Nocturnal and diurnal pollination in Copaifera coriacea, a dominant species in sand dunes of the Middle São Francisco River Basin, Northeastern Brazil
cover image of Plant Ecology and Evolution 154(2)


floral biology
floral visitors
generalist pollination
pollen tubes

How to Cite

Souza, I., Hughes, F., Funch, L. and Queiroz, L. (2021) “Nocturnal and diurnal pollination in Copaifera coriacea, a dominant species in sand dunes of the Middle São Francisco River Basin, Northeastern Brazil”, Plant Ecology and Evolution, 154(2), pp. 207-216. doi: 10.5091/plecevo.2021.1715.


Background and aimsCopaifera coriacea, a species in the resin-producing clade Detarioideae (Leguminosae), is an endemic and abundant species found in sand dunes in Brazilian Caatinga domain vegetation – a Quaternary paleodesert. We investigated floral traits and aspects of pollination biology, focusing on the pollination system of C. coriacea.
Material and methods – Anthesis duration, stigma receptivity, pollen viability, nectar concentration, and the presence of osmophores and pigments reflecting UV light were assessed. Floral visitors were classified as potential pollinators, occasional pollinators or thieves, based on the time and foraging behaviour and resource collected. Pollination effectiveness were assessed for potential pollinators by the detection of pollen tubes on the stigma or stylar canal by epifluorescence microscopy.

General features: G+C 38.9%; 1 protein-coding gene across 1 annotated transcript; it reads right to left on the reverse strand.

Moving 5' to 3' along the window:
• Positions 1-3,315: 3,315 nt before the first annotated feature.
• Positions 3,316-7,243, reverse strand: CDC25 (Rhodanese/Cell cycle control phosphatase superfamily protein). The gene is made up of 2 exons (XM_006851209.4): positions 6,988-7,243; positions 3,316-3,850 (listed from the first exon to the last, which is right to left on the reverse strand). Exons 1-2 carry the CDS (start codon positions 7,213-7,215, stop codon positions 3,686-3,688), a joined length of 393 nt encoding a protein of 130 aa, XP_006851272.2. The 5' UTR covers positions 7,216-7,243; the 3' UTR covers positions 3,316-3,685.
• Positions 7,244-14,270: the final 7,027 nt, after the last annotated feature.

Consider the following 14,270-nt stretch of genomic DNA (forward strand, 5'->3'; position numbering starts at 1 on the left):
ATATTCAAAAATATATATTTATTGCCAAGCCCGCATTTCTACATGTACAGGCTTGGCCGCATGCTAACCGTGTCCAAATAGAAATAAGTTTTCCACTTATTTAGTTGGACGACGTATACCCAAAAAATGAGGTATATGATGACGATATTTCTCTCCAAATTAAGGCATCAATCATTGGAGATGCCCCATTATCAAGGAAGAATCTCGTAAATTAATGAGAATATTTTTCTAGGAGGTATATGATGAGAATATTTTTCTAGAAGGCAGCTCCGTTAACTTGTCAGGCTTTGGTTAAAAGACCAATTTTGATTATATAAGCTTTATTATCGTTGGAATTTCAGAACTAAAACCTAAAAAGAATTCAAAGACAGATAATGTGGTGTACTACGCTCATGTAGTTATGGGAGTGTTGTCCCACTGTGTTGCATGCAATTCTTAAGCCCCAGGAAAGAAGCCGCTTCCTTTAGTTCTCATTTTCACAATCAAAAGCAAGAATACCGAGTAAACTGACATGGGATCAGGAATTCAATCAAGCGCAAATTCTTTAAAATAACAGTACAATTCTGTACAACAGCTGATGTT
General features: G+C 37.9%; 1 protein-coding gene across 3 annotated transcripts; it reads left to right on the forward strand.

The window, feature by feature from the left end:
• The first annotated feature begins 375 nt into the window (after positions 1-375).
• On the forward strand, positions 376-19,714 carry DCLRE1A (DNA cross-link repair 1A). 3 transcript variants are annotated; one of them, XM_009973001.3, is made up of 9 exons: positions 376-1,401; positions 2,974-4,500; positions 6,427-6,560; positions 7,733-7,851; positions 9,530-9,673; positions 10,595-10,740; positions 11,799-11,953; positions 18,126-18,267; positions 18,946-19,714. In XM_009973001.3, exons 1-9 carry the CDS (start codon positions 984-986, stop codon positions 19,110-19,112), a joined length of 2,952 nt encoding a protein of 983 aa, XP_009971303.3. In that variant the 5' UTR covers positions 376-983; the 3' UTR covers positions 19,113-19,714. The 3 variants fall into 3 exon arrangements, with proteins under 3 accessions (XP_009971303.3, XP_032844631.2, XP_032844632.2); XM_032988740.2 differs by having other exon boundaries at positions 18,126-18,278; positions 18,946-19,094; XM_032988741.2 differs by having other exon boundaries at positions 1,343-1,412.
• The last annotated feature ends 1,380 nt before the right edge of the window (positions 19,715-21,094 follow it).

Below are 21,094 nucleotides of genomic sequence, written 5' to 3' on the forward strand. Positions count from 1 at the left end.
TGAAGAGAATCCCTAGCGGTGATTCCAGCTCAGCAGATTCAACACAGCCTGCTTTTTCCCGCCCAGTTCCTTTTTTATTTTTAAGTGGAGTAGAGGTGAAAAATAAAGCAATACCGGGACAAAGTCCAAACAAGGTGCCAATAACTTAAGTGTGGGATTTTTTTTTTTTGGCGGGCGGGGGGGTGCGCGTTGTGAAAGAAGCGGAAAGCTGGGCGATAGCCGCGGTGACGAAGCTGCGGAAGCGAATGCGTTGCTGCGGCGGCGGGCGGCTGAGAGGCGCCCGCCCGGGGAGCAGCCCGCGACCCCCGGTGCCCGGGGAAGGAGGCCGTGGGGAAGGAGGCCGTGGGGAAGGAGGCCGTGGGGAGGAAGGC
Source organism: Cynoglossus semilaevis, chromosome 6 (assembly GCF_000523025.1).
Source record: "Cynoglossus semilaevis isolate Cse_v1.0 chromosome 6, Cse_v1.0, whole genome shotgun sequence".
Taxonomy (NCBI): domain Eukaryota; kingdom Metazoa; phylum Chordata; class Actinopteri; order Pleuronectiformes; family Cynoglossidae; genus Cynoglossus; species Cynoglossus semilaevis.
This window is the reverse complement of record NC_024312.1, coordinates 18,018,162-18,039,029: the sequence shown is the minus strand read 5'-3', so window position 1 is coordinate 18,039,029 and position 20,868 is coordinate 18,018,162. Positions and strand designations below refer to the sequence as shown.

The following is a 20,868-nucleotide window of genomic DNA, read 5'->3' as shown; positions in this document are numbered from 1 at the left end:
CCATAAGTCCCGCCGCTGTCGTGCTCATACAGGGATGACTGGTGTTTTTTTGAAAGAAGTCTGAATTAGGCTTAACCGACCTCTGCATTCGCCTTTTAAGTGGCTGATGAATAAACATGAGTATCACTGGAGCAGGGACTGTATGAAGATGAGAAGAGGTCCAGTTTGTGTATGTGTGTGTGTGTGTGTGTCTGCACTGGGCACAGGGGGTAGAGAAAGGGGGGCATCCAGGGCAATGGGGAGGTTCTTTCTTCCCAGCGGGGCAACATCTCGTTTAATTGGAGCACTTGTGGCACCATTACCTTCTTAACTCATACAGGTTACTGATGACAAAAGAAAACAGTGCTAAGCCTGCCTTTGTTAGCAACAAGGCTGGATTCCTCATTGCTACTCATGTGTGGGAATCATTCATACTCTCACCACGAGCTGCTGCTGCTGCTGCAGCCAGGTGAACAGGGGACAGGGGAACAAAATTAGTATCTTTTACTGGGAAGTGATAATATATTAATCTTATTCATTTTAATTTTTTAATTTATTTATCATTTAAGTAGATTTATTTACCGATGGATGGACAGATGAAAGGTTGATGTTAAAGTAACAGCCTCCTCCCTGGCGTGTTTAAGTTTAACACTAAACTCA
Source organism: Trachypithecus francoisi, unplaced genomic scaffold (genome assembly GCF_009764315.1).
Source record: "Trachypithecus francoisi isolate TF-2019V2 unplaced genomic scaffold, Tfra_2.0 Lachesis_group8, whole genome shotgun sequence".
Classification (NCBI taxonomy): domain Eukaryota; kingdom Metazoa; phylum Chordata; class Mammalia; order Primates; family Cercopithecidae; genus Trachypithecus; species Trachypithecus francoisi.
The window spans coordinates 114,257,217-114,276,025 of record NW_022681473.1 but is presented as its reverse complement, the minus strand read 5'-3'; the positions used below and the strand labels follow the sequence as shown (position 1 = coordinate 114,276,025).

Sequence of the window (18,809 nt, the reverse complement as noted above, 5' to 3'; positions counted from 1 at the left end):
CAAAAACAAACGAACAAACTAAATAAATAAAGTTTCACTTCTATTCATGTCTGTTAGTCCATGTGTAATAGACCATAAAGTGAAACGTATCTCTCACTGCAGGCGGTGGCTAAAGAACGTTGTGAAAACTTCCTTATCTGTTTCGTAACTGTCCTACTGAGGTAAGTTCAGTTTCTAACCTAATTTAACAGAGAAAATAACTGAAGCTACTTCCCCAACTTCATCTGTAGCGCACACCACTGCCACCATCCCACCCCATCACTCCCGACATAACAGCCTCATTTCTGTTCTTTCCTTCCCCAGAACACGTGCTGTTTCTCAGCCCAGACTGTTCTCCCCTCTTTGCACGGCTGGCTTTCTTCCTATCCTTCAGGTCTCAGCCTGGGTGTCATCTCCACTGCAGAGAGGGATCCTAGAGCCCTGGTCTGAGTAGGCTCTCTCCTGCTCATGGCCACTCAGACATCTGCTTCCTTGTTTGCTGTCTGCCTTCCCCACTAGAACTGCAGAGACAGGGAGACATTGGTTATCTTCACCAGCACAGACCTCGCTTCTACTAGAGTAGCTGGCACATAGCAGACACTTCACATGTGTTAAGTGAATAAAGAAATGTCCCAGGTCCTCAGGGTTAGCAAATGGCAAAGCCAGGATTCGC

Key results – The species has white and small flowers, with anthesis beginning in the dark (ca 00:30) and the flowers are completely opened approximately 3 h later, when a sweet odour is perceptible. The onset of stigma receptivity and pollen grain viability occurs only after the completion of flower opening, and a concentrated nectar is available during the day. The presence of pollen tubes confirmed the efficiency of the main insects in the transfer of pollen.
Conclusion – Our result demonstrates that C. coriacea has a generalist pollination system mediated mainly by two distinct guilds of insect pollinators: moths (nocturnal, searching for nectar) and bees (diurnal, pollen collectors). This finding can provide more information about diversification in the genus Copaifera.


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